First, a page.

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an early Bronze Age remain dating from the end of the third millennium B.C. Located in what is now the city of Maikop, it was investigated by N. I. Veselovskii in 1897.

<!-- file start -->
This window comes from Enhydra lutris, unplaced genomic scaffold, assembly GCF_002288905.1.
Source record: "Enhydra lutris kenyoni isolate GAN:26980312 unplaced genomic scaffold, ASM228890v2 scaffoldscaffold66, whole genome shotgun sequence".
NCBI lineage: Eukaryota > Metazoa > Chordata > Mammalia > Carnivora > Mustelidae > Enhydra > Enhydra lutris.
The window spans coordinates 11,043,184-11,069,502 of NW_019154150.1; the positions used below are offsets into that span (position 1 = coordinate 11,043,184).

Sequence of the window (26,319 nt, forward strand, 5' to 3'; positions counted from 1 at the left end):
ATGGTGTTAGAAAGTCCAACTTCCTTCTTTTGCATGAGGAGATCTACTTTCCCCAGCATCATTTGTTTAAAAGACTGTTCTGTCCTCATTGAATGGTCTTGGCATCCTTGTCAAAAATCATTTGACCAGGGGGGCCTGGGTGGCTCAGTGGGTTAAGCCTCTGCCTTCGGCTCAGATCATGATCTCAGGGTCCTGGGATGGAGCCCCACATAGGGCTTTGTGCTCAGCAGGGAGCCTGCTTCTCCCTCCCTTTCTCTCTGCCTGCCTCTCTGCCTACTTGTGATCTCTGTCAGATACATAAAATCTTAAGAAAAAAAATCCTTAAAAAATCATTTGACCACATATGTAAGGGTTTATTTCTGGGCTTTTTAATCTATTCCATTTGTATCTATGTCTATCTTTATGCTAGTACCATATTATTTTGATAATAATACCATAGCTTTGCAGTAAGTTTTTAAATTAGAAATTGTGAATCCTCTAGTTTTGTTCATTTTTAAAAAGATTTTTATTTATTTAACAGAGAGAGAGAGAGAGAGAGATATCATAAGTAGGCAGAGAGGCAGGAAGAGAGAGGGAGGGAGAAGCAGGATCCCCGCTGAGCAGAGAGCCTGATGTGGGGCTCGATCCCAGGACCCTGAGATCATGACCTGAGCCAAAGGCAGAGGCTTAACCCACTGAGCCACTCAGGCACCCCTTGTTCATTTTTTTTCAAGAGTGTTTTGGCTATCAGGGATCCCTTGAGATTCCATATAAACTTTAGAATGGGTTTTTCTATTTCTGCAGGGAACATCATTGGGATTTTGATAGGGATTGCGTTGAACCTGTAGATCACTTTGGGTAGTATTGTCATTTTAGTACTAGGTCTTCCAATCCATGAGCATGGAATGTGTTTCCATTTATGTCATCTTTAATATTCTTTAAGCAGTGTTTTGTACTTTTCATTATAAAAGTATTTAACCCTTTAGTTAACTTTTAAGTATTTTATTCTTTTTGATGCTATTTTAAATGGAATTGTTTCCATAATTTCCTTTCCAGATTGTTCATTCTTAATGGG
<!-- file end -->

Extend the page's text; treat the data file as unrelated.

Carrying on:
The 11-m high kurgan contained an extremely rich burial of a tribal chief and his two wives. The chief was buried under a sumptuous canopy supported by four silver posts ending in figures of oxen cast in gold and silver. The canopy linen was embroidered with rows of small gold plaques in the form of stamped rings and small lion and oxen figures. Two gold and 14 silver vessels stood next to the body of the chief. One of the silver vessels was decorated with an engraved landscape reminiscent of the Caucasian Mountains and with an engraved row of animals. The landscape on the vessel proved to be one of the most ancient cartographic drawings. Various copper objects, including picks, axes, gouges, awls, and a dagger, were also found. A number of the ornaments—a gold diadem, silver pierced decorations, various gold and carnelian beads, and pendants of turquoise and lapis lazuli—attest to the close cultural ties of the northern Caucasian tribes with the countries of the ancient Orient, as do the animal figurines and some of the representations on the vessels. The articles from the Maikop kurgan are housed in the State Hermitage in Leningrad.